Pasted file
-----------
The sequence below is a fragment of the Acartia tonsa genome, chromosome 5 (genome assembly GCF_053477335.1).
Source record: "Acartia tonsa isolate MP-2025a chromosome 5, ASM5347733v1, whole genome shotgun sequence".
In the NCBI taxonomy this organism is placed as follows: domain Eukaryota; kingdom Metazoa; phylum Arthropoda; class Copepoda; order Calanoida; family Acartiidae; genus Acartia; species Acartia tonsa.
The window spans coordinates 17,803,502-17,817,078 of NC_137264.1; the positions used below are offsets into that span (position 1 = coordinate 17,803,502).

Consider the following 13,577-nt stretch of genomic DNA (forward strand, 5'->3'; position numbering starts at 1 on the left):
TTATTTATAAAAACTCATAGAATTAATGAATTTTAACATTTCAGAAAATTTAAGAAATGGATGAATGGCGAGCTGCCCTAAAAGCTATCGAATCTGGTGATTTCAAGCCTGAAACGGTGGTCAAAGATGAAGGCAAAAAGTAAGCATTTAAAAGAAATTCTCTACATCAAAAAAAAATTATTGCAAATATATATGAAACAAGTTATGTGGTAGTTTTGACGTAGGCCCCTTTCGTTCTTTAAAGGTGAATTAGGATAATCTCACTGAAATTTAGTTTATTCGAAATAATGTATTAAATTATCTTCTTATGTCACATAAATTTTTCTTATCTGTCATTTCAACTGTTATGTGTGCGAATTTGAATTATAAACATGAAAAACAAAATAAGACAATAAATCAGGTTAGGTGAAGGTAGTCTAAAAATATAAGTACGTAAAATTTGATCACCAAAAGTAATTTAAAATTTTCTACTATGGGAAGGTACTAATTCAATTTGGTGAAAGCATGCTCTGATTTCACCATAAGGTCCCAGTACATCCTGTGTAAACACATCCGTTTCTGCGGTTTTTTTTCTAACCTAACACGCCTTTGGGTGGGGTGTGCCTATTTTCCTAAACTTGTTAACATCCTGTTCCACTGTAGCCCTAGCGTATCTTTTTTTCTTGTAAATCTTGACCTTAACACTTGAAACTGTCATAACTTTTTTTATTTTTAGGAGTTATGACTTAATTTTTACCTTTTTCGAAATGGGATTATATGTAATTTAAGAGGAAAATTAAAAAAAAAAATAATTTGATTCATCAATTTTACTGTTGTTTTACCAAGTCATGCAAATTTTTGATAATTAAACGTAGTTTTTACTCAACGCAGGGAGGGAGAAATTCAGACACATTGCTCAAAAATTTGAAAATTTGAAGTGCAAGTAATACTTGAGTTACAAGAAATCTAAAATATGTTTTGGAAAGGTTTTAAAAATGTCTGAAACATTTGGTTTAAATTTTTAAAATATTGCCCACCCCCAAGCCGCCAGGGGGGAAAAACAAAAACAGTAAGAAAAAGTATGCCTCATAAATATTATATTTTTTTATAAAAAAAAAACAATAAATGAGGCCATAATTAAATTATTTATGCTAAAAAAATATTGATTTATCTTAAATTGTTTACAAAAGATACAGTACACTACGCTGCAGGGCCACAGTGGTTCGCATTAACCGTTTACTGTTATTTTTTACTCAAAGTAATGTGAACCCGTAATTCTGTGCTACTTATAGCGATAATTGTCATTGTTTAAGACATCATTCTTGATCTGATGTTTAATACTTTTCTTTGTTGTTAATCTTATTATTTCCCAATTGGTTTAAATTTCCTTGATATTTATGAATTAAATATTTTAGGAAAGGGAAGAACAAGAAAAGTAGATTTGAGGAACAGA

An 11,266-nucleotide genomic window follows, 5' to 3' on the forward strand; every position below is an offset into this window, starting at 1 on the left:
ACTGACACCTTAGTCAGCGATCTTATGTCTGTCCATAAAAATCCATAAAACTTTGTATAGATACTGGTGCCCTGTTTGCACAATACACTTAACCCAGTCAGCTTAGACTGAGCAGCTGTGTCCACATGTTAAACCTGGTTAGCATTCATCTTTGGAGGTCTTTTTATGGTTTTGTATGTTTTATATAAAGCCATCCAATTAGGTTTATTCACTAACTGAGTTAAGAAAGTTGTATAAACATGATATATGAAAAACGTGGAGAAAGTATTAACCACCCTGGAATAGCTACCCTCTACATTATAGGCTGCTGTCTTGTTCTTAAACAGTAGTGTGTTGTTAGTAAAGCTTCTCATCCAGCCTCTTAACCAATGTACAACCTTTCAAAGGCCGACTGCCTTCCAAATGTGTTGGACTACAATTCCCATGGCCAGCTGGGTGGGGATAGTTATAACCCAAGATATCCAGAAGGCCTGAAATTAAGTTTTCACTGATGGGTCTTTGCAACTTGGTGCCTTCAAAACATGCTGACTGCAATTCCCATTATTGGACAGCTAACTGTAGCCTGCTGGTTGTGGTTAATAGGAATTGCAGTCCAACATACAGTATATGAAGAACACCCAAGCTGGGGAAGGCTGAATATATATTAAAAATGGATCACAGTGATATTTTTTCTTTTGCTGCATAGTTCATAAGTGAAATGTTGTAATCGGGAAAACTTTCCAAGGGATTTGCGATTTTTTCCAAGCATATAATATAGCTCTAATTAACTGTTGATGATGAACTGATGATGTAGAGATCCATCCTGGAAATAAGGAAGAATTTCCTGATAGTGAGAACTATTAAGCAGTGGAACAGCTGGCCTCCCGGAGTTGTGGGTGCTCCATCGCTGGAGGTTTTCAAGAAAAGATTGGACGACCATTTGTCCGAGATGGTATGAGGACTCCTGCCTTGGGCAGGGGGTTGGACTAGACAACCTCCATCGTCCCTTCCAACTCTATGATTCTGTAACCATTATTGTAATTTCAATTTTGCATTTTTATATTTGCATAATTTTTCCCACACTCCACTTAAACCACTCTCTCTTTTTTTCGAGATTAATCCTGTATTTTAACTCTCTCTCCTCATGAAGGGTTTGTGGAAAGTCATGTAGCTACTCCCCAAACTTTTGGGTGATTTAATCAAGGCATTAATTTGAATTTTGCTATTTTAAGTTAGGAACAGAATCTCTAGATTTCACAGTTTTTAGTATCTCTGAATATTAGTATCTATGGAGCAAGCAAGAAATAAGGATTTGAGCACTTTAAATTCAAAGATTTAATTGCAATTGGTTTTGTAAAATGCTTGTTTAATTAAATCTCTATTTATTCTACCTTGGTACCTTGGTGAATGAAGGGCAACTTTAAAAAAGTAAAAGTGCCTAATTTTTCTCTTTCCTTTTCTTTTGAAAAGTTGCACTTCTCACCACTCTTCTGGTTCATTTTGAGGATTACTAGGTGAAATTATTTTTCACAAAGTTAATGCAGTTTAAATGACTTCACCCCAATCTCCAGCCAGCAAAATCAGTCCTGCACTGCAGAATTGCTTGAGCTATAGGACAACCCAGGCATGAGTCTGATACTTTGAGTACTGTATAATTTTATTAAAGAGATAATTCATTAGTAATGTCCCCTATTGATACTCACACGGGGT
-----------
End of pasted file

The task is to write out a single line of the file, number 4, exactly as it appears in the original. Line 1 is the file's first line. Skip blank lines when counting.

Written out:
The window spans coordinates 17,803,502-17,817,078 of NC_137264.1; the positions used below are offsets into that span (position 1 = coordinate 17,803,502).